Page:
Agencies in English Translations of Contemporary Chinese Women Writers: A Contextual, Paratextual and Textual Study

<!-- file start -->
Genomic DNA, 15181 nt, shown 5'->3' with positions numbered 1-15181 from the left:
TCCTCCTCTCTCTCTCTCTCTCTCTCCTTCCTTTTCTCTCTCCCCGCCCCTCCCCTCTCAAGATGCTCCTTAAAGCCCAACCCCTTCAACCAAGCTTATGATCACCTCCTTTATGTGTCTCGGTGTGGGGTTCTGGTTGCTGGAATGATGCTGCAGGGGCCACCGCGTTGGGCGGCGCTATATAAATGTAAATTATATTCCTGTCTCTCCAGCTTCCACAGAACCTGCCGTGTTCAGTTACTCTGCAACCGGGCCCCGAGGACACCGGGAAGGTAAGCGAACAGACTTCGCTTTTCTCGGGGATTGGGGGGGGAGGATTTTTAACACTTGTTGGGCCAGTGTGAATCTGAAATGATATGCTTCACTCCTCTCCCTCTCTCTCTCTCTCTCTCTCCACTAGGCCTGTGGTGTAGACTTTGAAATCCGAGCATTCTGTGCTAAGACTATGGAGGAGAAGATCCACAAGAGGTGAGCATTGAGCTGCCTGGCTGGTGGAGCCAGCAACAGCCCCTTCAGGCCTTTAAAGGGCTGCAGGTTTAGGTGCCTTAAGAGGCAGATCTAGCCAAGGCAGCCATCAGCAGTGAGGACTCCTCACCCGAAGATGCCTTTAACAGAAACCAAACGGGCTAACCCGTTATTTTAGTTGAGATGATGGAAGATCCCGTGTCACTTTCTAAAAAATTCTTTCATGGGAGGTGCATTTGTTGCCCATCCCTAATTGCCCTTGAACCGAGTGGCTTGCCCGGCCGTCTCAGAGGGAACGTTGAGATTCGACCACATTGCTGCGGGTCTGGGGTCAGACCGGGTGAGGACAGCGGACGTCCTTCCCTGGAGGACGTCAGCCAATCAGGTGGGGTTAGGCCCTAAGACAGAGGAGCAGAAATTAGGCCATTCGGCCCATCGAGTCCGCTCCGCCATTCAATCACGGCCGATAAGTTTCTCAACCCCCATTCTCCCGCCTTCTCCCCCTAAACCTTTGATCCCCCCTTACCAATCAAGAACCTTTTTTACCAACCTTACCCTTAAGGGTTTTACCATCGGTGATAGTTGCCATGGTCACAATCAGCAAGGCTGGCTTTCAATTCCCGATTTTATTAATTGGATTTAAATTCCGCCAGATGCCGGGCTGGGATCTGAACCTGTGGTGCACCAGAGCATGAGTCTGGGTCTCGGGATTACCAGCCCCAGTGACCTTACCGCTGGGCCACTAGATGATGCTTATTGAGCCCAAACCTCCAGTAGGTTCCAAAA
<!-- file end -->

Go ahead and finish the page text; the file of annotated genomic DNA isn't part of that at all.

The concept of agency has been frequently applied in translation studies (TS), especially in sociology of translation, but is still ill-defined, with no agreement on what it is precisely. This research discusses agency within a combined sociological and gendered framework, seeking to offer a systematic investigation of what agency entails in TS in order to better understand the intercultural communication of female voices from a non-hegemonic culture. In doing so, it questions a simplified understanding of agency as intermediary and argues that agency, as a theoretical tool with sociological implications, is always structural, relational and dynamic. Drawing upon ideas from Pierre Bourdieu’s field theory, I first construct a field of translating contemporary Chinese women writers into English from the 1980s to the 2010s, outline the general structure that governs such translation activities and provide a diachronic analysis of how translation agents operate within different translation discourses to promote women writers. Then I refer to Bruno Latour’s actor-network theory to identify two specific agencies: 1) a feminist agency that promotes the works of Zhang Jie (1937-) in the 1980s, when there was a juxtaposition of political and feminist translation discourses; and 2) a commercial agency enacted by the male director Zhang Yimou’s film adaptation The Flowers of War (2011) operating on the translation of Yan Geling’s Thirteen Hairpins of Nanjing (Jinling shisan chai 金陵十三钗), first published in 2005. In these two case studies, I trace two translation networks and investigate how their different agencies have either strengthened or weakened the female voices inscribed in the original texts. While contextualizing how agents operate in the translation process, I examine their agency through both paratextual and textual analysis, ultimately providing what I believe is a more comprehensive understanding of agency which can enhance the analytical and explanatory power of this theoretical concept in TS. The original contribution of this research to the academic discourse is three-fold. Theoretically and methodologically, it constructs an integrative framework that combines not only sociological approaches of TS, but also feminist translation studies and feminist translation criticism. Not only does it provide a field-oriented study of how women’s writing is translated and presented through different agencies, but it also uncovers strengthened feminist voices and recovers lost female voices in different translation discourses. Moreover, as a response to the ongoing intersectional and transnational turn in the study of women and translation, it goes beyond the gender-centric framework of the traditional feminist translation studies. By exploring other social and cultural specificities for Chinese women writers who enter the Anglo- American context, this research highlights the influences of political and commercial translation discourses, exposing the dilemma of translating women writers from non-hegemonic languages into English, whereby the translator or the writer either emphasizes a woman-centric perspective in the paratext or deletes references to women’s concerns in order to improve readability for a Western readership. Last but not least, this research fills a gap in existing scholarship on translating women writers into English, or what is called “the outward translation studies” currently prevalent in the Chinese academia, yielding insights into the global circulation and reception of contemporary Chinese literature.